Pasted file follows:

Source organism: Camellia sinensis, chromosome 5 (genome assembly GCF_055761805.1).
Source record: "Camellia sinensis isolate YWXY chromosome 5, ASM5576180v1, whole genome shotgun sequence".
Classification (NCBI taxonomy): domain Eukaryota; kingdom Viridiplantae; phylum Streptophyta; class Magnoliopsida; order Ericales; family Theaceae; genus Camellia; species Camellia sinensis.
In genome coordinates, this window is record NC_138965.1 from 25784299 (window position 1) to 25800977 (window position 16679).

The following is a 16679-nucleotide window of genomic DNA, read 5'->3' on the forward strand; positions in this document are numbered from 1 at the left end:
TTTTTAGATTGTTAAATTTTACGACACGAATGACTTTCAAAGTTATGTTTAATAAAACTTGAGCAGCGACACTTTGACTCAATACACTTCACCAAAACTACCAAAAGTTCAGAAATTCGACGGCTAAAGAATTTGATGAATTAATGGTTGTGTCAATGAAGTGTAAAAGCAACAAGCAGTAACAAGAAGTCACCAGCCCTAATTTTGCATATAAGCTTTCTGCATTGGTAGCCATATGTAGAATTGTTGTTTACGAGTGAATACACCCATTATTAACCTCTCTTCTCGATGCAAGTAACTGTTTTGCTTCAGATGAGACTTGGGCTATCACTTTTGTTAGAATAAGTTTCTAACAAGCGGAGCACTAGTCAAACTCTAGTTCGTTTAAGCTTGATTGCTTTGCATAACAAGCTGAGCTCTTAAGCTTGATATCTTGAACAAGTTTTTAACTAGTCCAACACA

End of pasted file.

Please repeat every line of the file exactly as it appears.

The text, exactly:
Source organism: Camellia sinensis, chromosome 5 (genome assembly GCF_055761805.1).
Source record: "Camellia sinensis isolate YWXY chromosome 5, ASM5576180v1, whole genome shotgun sequence".
Classification (NCBI taxonomy): domain Eukaryota; kingdom Viridiplantae; phylum Streptophyta; class Magnoliopsida; order Ericales; family Theaceae; genus Camellia; species Camellia sinensis.
In genome coordinates, this window is record NC_138965.1 from 25784299 (window position 1) to 25800977 (window position 16679).

The following is a 16679-nucleotide window of genomic DNA, read 5'->3' on the forward strand; positions in this document are numbered from 1 at the left end:
TTTTTAGATTGTTAAATTTTACGACACGAATGACTTTCAAAGTTATGTTTAATAAAACTTGAGCAGCGACACTTTGACTCAATACACTTCACCAAAACTACCAAAAGTTCAGAAATTCGACGGCTAAAGAATTTGATGAATTAATGGTTGTGTCAATGAAGTGTAAAAGCAACAAGCAGTAACAAGAAGTCACCAGCCCTAATTTTGCATATAAGCTTTCTGCATTGGTAGCCATATGTAGAATTGTTGTTTACGAGTGAATACACCCATTATTAACCTCTCTTCTCGATGCAAGTAACTGTTTTGCTTCAGATGAGACTTGGGCTATCACTTTTGTTAGAATAAGTTTCTAACAAGCGGAGCACTAGTCAAACTCTAGTTCGTTTAAGCTTGATTGCTTTGCATAACAAGCTGAGCTCTTAAGCTTGATATCTTGAACAAGTTTTTAACTAGTCCAACACA